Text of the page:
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Strong demand bolstering dry bulk shipping market

Published by , Editorial Assistant
Dry Bulk,

Dry bulk shipping: strong demand improves market as it exceeds high fleet growth.


Since early July, the capesize rates have gone up and up. By mid-August, they had reached a breakeven level to become profitable. BIMCO estimates that a capesize ship on average fleet financing and operational cost levels, turns profitable when rates are above US$15 300 per day.


But the improvements are unfortunately not seen in any of the other segments. This reflects the development in cargo demand, and highlights the fact that overcapacity remains a challenge.



With improving shipping markets comes faster deliveries of ships from global shipyards. BIMCO sees this in all the main shipping segments that we analyse.

This is to put it simply, how participants in the shipping industry and associated industries react, and is the reason why should demolition fall short by 5 m DWT, fleet growth will jump to 3.4%. For the recovery to stay on track, the supply side must be handled extremely carefully as the demand growth is expected to be around 3.5%.




It is comforting that the demand growth this year has been broad, in terms of commodities and importing nations. Nevertheless, China is still the importer that matters but China is changing.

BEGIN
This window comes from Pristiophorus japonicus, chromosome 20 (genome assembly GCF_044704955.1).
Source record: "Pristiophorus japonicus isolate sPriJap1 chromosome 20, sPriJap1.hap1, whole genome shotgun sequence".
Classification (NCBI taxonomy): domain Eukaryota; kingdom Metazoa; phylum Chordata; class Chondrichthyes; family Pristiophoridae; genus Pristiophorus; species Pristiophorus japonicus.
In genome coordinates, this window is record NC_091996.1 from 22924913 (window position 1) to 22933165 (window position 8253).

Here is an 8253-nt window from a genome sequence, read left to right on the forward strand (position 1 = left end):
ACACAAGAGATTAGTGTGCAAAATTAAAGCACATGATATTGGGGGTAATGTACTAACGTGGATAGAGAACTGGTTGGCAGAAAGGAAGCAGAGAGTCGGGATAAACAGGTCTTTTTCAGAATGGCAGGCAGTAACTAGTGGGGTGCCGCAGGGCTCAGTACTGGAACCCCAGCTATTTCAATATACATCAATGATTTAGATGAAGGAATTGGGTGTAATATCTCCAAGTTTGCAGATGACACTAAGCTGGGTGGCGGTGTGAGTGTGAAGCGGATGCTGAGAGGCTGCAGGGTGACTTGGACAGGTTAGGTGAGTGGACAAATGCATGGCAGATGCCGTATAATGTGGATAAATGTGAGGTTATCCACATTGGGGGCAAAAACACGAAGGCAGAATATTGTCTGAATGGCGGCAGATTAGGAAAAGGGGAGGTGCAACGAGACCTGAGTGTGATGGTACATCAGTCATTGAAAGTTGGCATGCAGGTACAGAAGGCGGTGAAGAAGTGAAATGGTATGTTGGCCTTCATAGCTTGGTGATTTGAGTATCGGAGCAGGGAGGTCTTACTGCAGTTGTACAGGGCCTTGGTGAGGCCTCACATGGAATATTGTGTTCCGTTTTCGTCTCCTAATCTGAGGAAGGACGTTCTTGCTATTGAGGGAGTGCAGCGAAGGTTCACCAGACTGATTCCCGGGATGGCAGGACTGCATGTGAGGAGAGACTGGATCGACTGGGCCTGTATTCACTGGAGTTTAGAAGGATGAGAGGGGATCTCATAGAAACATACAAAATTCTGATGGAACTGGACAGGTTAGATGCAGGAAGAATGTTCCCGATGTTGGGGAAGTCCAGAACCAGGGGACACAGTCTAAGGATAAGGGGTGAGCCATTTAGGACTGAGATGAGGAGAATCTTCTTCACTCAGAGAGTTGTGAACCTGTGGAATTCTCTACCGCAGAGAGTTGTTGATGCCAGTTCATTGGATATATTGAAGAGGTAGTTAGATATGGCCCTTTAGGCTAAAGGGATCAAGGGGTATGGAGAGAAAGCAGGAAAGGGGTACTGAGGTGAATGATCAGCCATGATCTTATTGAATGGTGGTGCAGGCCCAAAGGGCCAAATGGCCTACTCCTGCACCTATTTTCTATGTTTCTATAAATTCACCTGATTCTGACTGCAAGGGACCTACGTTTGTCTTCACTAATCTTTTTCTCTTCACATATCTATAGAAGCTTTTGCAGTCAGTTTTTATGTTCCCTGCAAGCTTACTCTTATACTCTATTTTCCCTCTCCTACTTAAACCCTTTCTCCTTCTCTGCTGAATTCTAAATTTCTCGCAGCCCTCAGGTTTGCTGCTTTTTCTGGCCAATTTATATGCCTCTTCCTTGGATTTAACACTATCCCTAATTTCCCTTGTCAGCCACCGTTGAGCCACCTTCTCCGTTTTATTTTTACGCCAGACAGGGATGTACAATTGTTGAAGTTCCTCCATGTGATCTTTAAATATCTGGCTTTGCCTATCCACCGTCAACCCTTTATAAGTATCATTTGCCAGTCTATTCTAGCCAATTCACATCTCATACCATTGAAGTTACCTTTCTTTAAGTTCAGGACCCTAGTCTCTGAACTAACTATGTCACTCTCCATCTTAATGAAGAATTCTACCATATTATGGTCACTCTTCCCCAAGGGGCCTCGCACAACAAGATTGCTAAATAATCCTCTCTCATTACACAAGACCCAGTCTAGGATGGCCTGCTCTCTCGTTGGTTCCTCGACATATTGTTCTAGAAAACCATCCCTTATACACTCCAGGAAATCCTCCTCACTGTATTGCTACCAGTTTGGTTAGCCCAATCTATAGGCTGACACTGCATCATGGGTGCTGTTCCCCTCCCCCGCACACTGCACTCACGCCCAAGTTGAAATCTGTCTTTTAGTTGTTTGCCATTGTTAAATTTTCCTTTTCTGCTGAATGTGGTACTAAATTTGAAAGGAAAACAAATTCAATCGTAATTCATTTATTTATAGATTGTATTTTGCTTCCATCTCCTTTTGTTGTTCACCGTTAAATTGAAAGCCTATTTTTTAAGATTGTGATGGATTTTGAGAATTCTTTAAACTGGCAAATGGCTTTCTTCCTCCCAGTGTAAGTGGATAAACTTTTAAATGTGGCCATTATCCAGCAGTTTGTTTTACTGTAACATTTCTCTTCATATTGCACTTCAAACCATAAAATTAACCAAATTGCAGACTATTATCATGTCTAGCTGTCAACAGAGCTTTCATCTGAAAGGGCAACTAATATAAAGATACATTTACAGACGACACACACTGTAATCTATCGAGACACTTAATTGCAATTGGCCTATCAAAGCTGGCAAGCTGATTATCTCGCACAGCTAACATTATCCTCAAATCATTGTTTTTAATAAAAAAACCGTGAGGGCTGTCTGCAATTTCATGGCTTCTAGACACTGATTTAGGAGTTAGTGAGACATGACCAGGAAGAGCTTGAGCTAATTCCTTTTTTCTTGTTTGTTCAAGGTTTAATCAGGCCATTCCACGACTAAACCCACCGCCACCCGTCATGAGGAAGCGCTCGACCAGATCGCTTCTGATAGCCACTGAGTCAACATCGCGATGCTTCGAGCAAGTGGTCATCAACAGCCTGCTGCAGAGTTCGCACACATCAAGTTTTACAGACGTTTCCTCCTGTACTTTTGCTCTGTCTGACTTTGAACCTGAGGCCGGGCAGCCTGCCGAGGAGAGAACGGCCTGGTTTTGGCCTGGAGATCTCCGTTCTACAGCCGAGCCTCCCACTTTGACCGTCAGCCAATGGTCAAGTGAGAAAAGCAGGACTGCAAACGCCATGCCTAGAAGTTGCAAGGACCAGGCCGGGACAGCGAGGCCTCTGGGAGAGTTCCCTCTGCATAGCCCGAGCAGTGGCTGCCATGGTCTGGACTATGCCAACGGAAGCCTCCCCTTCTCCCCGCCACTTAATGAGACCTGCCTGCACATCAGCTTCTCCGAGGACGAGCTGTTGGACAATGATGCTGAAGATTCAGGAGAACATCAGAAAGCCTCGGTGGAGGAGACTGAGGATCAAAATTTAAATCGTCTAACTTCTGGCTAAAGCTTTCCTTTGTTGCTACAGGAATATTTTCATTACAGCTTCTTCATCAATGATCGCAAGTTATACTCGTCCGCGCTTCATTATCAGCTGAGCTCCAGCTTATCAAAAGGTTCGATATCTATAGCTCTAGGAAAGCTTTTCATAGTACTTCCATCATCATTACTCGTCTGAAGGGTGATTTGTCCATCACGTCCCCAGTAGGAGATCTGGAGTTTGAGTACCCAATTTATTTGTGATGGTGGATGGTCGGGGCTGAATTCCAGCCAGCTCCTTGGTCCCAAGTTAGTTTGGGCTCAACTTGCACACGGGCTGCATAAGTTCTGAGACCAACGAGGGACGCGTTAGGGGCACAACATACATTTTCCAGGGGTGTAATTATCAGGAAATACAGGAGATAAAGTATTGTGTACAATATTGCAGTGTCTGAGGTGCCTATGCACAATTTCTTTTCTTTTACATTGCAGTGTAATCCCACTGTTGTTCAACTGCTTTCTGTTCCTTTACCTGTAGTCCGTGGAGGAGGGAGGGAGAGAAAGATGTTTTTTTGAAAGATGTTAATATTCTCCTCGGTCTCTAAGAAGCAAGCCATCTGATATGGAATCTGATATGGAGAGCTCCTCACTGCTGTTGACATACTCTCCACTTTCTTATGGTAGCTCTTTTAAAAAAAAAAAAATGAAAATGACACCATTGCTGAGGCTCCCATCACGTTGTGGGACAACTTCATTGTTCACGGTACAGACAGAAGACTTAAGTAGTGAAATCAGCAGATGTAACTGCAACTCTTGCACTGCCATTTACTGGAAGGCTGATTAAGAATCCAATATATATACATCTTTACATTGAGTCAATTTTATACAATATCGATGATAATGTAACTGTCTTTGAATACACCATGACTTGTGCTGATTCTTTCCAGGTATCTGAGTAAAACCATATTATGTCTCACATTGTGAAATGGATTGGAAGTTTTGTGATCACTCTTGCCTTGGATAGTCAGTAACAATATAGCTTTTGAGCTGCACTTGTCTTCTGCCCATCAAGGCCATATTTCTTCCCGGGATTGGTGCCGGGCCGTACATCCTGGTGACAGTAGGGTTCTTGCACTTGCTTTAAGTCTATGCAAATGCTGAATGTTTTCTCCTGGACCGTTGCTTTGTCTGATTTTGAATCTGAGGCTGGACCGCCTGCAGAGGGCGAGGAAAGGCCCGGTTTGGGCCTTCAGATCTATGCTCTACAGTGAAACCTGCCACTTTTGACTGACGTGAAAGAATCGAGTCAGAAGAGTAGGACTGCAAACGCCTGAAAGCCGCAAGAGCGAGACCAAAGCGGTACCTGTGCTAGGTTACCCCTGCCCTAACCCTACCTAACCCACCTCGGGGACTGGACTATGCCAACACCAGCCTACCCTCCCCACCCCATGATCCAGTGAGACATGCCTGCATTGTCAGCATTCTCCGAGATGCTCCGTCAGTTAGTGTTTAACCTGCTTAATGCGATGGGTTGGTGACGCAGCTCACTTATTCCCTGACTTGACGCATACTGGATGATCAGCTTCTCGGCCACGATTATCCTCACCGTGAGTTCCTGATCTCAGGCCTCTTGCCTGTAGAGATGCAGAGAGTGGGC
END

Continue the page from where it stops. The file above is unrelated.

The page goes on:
Tanker shipping: All eyes on oil market rebalancing – is it happening or not?

The one key factor to watch is the one thing that’s impossible to measure accurately on a global scale - oil stocks. Global stocks for both crude oil and oil products rose significantly following the sharp fall in crude oil prices in the second half of 2014. But while this may seem to be in the past, it is still haunting the oil market and the oil tanker market. Demand in the tanker market is below normal levels and will only increase once the global oil stocks have been reduced.


BIMCO believes that some rebalancing has taken place over recent months, but much more is needed. Data regarding OECD-stocks only provides an indication of how the market is developing in one part of the world. Likewise, any draw down on stocks in the US should not be used as a global proxy, as the US only holds 1/6 of OECD stocks.




The tanker fleet is growing strongly. By mid-August, the crude oil tanker fleet had grown 4.3% year-to-date, and the oil product tanker fleet had grown by 3.6%.

Deliveries into the crude oil tanker fleet, include 36 VLCC, 41 suezmax and 23 aframax plus some panamax and smaller units. The crude oil tanker fleet expansion remains on course for a six-year-high, measured in DWT, however, the fleet growth percentage is down from last years’ 5.9%, to 4.7% for the full year of 2017.


Meanwhile, 23 LR2, equal to 45% of the total added oil product tanker capacity overshadowed the recent years’ favourite: MR, as ‘only’ 38 new ships were delivered during the first seven and a half months.




Not a day goes by without a story about global oil stock levels. Many of them trying to be the messenger of positive news for the oil market and the tanker shipping market. However, sometimes business interests and wishful thinking are not supported by facts. Money managers and financial traders run businesses which are very different from the shipping industry.


As OECD compliance with the extended output cut falls to hit 78% in July (IEA), US shale oil production is rising, and Nigeria and Libya have some export potential left. So, oil supply seems to rise alongside oil demand.

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